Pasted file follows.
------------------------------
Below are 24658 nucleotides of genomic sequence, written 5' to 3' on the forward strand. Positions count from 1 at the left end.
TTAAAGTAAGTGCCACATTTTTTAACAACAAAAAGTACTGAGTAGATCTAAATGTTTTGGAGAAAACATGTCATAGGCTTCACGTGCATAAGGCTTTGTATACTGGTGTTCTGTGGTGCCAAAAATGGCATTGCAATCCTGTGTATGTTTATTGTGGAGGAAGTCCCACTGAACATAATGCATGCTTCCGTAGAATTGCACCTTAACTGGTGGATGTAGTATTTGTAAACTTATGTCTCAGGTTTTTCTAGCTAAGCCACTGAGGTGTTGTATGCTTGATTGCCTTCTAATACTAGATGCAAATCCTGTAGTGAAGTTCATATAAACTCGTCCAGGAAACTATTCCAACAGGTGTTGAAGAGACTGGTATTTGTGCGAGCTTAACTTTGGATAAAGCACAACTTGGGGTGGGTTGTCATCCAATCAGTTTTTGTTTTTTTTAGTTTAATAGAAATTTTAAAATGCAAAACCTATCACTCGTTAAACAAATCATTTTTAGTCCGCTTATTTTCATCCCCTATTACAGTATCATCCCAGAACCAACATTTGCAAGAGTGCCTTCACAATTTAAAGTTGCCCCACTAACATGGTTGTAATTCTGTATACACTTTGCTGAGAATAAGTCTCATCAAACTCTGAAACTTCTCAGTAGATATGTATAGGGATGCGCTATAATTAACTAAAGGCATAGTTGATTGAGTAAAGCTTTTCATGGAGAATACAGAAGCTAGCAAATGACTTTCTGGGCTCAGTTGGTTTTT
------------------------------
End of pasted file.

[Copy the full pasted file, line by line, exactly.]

Below are 24658 nucleotides of genomic sequence, written 5' to 3' on the forward strand. Positions count from 1 at the left end.
TTAAAGTAAGTGCCACATTTTTTAACAACAAAAAGTACTGAGTAGATCTAAATGTTTTGGAGAAAACATGTCATAGGCTTCACGTGCATAAGGCTTTGTATACTGGTGTTCTGTGGTGCCAAAAATGGCATTGCAATCCTGTGTATGTTTATTGTGGAGGAAGTCCCACTGAACATAATGCATGCTTCCGTAGAATTGCACCTTAACTGGTGGATGTAGTATTTGTAAACTTATGTCTCAGGTTTTTCTAGCTAAGCCACTGAGGTGTTGTATGCTTGATTGCCTTCTAATACTAGATGCAAATCCTGTAGTGAAGTTCATATAAACTCGTCCAGGAAACTATTCCAACAGGTGTTGAAGAGACTGGTATTTGTGCGAGCTTAACTTTGGATAAAGCACAACTTGGGGTGGGTTGTCATCCAATCAGTTTTTGTTTTTTTTAGTTTAATAGAAATTTTAAAATGCAAAACCTATCACTCGTTAAACAAATCATTTTTAGTCCGCTTATTTTCATCCCCTATTACAGTATCATCCCAGAACCAACATTTGCAAGAGTGCCTTCACAATTTAAAGTTGCCCCACTAACATGGTTGTAATTCTGTATACACTTTGCTGAGAATAAGTCTCATCAAACTCTGAAACTTCTCAGTAGATATGTATAGGGATGCGCTATAATTAACTAAAGGCATAGTTGATTGAGTAAAGCTTTTCATGGAGAATACAGAAGCTAGCAAATGACTTTCTGGGCTCAGTTGGTTTTT